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Journalist Marion Hargrove enters the Army intending to supplement his income by writing about his training experiences. He muddles through basic training at Fort Bragg with the self-serving help of a couple of buddies intent on cutting themselves in on that extra income.Written by
Jim Beaver <email@example.com>
Military men seemed to have some sort of great adoration for Donna Reed in this kind of movie. It occurs to me that this was made possible because of Robert Walker's performance as Marion Hargrove. Think about how good he is in this role, to be so convincing that real-life soldiers can identify with him to the point they believe his girl in the movie might be their girl, too.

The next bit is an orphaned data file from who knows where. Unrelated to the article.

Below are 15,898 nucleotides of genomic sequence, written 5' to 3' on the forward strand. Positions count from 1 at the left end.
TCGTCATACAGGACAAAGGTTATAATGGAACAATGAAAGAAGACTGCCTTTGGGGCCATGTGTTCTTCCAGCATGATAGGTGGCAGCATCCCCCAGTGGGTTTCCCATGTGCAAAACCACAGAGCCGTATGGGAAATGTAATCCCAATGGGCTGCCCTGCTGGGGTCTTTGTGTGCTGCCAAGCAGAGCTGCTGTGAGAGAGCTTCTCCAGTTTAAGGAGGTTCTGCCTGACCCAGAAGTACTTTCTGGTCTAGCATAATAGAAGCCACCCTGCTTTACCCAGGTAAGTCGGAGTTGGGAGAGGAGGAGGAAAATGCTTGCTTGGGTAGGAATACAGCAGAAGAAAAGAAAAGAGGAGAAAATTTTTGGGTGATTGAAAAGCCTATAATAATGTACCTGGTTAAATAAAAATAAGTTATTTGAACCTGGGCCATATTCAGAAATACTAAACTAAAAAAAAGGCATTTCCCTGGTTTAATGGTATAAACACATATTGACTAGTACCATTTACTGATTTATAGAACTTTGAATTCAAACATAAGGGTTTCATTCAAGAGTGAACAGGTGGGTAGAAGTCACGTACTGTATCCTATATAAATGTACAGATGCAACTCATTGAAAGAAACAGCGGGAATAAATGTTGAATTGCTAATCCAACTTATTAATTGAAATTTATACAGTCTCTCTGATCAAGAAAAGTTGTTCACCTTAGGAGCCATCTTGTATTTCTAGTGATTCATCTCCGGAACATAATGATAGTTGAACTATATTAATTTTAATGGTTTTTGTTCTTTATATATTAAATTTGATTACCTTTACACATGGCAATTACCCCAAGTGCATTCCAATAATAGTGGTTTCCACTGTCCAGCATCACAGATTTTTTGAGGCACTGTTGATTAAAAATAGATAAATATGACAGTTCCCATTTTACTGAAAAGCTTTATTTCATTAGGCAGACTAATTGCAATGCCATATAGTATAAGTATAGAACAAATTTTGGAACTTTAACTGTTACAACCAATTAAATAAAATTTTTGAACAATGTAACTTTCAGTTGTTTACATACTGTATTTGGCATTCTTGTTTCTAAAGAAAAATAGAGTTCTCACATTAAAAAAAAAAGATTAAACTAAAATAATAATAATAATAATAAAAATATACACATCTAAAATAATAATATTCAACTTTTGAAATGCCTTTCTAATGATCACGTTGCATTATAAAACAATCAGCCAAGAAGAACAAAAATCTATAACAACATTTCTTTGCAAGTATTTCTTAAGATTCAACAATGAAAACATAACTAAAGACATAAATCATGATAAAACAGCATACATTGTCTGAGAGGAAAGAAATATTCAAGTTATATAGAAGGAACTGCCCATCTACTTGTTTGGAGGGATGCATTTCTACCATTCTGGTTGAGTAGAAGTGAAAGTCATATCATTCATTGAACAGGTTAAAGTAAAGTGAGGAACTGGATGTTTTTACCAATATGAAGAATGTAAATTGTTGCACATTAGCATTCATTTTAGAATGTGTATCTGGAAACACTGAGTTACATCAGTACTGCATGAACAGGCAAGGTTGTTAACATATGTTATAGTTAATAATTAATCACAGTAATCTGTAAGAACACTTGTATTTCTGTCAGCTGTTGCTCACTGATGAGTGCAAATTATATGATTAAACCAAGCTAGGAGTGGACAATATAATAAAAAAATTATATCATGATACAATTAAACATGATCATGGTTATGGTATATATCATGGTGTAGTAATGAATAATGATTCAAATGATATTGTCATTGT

But the legacy of the film and its lasting impact comes from the experiences of Hargrove, a war correspondent known for his humorous essays. The essays became the basis for a book which became the basis for this film. And it did so well at the box office that MGM commissioned a sequel which again starred Mr. Walker, though Miss Reed was not in it.
The real-life Marion Hargrove went on to write screenplays and television scripts. He wrote many westerns and episodes of 'The Waltons' which in its later seasons depicts the conflicts of World War II, which Mr. Hargrove experienced first-hand.
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